I'd rather make my own tests ..judge my own ( and others who are webmasters ..not search engine employees or their advocates )..evidence ..and base my actions upon that ..if the results sometimes fit with certain statements from the SE's then that does not mean that they are always telling the truth , nor does it mean that one should beleive that they are acting primarily in our interests when they make their pronouncements ..

unless of course one is a shareholder in an SE or have a connection with or an interest in speaking out for the search engines or an interest in ones clients believing that one is privy to how they work ..

anyone who begins to understand how they work certainly doesnt give away what they have discovered in public fora infested with search engine reps ( declared or otherwise ) and watched and posted in by their friends in order to elucidate what is known by the "webmasters" ..

Webmasters detailing their SEO strategy in earshot of the enemy ..SE's ..is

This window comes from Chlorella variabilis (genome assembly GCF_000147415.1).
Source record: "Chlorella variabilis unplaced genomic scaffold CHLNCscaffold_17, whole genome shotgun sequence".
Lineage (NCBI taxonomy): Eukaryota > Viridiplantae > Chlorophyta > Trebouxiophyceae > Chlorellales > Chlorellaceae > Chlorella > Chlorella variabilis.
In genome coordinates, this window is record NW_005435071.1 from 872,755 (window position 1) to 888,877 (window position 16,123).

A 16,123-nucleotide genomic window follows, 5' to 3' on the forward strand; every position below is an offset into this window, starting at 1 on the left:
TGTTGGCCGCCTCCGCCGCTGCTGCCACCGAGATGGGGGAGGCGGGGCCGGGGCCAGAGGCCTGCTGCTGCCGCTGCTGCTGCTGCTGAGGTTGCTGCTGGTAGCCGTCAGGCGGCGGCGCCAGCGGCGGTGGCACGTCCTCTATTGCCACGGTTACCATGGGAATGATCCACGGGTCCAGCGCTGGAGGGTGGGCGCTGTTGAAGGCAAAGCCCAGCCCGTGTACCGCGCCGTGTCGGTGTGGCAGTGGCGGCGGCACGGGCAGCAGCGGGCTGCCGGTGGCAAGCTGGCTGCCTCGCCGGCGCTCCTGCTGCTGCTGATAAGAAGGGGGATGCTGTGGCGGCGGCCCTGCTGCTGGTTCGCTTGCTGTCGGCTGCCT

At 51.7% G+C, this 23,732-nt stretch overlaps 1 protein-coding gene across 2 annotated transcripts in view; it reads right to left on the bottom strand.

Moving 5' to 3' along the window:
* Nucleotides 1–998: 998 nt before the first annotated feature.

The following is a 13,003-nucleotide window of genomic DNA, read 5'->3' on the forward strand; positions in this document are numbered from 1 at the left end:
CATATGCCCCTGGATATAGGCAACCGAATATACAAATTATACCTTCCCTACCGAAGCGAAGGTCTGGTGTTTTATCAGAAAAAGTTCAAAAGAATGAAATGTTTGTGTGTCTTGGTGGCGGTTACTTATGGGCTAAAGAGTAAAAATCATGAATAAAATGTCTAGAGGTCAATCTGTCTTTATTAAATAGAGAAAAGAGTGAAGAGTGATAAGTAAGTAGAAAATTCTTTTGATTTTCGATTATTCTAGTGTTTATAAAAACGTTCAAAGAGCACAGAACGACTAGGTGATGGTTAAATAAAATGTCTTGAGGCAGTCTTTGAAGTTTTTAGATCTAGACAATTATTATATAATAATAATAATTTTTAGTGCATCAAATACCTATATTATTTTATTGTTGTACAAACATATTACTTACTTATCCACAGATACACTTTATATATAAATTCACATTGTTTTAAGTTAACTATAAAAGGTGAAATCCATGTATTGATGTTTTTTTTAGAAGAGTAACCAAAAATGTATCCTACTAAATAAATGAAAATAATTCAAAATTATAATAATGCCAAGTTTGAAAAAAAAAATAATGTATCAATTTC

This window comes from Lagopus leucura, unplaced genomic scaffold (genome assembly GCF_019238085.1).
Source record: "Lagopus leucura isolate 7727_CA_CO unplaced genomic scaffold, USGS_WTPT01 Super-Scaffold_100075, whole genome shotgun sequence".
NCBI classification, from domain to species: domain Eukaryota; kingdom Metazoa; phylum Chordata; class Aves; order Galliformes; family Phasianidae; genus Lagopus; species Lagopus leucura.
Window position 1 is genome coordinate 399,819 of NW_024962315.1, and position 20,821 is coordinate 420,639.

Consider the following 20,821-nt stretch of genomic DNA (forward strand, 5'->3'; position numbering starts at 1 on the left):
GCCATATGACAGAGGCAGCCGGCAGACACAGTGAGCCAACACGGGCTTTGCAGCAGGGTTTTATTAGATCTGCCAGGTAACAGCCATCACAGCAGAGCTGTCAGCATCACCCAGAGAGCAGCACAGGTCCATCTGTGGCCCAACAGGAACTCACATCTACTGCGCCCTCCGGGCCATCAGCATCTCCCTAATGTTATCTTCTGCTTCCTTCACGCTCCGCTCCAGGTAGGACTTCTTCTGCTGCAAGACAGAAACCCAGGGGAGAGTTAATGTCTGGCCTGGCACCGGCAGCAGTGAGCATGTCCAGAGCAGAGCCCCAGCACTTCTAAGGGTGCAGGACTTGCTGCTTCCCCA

Uh, Duh... I mean really, DuuuuuuH!

Helping each other with CSS and scripts etc etc ..isnt :)

tedster




msg:3993233
 3:12 am on Sep 22, 2009 (gmt 0)

spreading FUD is what search engines PR people do

No argument that there's a dose of PR in many of Google's public statements. But this issue - the keywords meta tag - is something any SEO should have learned a LONG time ago. Not because Google says it's so, but by very simple testing.

There's no FUD here to my ear, no kool-aid to drink down. It's just an attempt to clarify a question that doesn't want to die its natural death.

jd01




msg:3993235
 3:20 am on Sep 22, 2009 (gmt 0)

1)..why should they dictate what and what is not in a page ..whether visible or invisible ..if it's valid markup.